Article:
Polymeric Medical Sutures: An Exploration of Polymers and Green Chemistry

Cassandra M. Knutson, Deborah K. Schneiderman, Ming Yu, Cassidy H. Javner, Mark D. Distefano, Jane E. Wissinger

Research output: Contribution to journalArticle

7 Scopus citations

Abstract

With new K-12 national science standards emerging, there is an increased need for experiments that integrate engineering into the context of society. Here we describe a chemistry experiment that combines science and engineering principles while introducing basic polymer and green chemistry concepts. Using medical sutures as a platform for investigating polymers, students explore the physical and mechanical properties of threads drawn from poly(?-caprolactone) samples of different molecular masses and actual purchased absorbable and nonabsorbable medical sutures. An inquiry-based part of the experiment tasks students with designing their own experiment to probe the potential of melt blending poly(?-caprolactone) with commercially available polylactide products in order to modify the properties of the "sutures" drawn. Through these lessons students gain an appreciation for the importance of plastics in our society and how scientists are working to develop more sustainable alternatives. Overall, this laboratory experiment provides a feasible, versatile, sophisticated laboratory experience that engages students in a relatable topic and meets many of the Next Generation Science Standards.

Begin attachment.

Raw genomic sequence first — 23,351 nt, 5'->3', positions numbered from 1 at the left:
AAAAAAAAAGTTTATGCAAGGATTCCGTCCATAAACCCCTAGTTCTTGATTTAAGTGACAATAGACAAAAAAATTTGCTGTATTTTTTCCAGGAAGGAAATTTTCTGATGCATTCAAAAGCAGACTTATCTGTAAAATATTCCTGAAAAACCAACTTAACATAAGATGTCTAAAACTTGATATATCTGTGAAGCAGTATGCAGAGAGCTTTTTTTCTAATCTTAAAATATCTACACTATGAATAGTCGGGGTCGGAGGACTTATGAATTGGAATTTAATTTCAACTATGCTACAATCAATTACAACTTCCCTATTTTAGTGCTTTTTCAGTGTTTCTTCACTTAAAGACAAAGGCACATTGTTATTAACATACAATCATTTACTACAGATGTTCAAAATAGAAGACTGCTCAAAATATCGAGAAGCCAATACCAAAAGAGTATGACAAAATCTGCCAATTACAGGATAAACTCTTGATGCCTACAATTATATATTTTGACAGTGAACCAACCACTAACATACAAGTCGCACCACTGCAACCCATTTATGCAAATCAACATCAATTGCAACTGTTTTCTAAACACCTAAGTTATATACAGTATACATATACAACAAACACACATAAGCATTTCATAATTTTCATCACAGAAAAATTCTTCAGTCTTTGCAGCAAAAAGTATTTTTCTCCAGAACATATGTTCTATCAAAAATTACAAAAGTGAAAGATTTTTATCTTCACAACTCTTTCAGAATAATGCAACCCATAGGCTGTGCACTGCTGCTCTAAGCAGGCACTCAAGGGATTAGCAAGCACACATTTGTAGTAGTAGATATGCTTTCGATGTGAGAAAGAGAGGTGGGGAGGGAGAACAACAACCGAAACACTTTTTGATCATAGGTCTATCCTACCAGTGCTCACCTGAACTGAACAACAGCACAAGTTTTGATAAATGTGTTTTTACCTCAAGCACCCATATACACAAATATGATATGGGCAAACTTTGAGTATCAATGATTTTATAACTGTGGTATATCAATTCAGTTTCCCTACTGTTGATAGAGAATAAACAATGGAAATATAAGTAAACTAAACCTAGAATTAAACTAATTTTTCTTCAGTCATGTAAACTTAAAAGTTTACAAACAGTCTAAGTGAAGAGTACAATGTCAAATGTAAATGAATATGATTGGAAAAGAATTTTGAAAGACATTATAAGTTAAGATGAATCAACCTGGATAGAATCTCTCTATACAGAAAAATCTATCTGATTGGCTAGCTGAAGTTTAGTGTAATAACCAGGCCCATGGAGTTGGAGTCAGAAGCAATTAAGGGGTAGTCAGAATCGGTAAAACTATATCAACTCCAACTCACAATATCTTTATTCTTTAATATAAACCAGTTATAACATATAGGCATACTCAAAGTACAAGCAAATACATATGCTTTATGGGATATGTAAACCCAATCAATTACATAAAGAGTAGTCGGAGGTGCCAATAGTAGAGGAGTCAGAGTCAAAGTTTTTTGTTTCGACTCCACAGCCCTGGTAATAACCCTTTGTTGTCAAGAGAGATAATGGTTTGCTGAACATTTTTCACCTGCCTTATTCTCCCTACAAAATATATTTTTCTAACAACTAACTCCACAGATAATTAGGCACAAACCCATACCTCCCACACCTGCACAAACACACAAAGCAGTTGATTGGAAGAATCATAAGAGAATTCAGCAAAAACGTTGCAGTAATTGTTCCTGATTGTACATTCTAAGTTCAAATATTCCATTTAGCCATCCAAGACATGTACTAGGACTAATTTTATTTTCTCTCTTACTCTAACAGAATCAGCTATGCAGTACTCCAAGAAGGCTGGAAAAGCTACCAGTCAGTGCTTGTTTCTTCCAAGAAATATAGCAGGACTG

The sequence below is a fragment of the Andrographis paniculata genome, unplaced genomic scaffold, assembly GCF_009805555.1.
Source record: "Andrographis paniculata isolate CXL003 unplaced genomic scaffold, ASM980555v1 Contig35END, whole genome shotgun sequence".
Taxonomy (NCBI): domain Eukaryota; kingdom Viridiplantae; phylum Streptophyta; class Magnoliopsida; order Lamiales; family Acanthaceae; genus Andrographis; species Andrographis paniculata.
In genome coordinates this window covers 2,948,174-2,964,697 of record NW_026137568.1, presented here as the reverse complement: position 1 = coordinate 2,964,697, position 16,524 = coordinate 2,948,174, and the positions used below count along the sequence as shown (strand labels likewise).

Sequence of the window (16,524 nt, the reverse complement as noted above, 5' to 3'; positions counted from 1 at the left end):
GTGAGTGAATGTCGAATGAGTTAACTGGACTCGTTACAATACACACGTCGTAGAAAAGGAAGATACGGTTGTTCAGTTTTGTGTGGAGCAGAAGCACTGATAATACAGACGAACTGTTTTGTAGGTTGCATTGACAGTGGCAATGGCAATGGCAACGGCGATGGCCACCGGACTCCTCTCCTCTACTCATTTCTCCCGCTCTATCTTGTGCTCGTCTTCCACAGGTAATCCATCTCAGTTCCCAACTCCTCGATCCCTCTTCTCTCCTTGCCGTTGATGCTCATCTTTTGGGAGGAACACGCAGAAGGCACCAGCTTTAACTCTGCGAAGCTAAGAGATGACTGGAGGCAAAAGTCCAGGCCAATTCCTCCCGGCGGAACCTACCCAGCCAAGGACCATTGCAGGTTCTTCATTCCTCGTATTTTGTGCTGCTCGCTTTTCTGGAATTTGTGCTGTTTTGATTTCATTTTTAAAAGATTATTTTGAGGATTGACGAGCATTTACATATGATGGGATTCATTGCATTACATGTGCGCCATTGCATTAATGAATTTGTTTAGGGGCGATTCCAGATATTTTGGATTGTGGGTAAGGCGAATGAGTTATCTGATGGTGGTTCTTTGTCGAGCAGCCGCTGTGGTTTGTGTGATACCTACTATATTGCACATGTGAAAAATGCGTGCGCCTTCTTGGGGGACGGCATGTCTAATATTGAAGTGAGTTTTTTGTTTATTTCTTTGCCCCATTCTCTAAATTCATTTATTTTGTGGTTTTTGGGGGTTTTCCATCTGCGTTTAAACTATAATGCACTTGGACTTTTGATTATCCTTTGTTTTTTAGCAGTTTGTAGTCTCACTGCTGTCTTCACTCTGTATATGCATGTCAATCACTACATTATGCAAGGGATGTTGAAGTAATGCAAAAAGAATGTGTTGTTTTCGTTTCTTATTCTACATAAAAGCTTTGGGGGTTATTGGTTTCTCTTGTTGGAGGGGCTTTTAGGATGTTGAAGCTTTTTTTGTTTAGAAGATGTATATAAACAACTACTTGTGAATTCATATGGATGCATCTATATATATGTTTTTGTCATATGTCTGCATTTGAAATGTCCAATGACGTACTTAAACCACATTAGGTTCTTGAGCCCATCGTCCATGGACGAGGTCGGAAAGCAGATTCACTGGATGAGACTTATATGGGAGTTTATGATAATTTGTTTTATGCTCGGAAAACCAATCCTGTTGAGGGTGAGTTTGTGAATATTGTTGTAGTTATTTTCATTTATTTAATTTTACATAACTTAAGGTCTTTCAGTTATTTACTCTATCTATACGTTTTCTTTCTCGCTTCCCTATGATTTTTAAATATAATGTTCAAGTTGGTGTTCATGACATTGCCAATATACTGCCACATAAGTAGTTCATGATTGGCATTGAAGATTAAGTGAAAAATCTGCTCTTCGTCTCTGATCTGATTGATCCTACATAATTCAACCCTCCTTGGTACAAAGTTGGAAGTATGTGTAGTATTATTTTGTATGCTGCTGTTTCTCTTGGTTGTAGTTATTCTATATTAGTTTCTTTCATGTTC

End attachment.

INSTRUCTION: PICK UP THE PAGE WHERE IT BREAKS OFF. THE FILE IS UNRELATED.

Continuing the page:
Original languageEnglish (US)
Pages (from-to)1761-1765
Number of pages5
JournalJournal of Chemical Education
Volume94
Issue number11
DOIs
StatePublished - Nov 14 2017

Keywords

  • Chemical Engineering
  • Collaborative/Cooperative Learning
  • First-Year Undergraduate/General
  • Green Chemistry
  • High School/Introductory Chemistry
  • Industrial Chemistry
  • Inquiry-Based/Discovery Learning
  • Laboratory Instruction
  • Materials Science
  • Organic Chemistry
  • Polymer Chemistry

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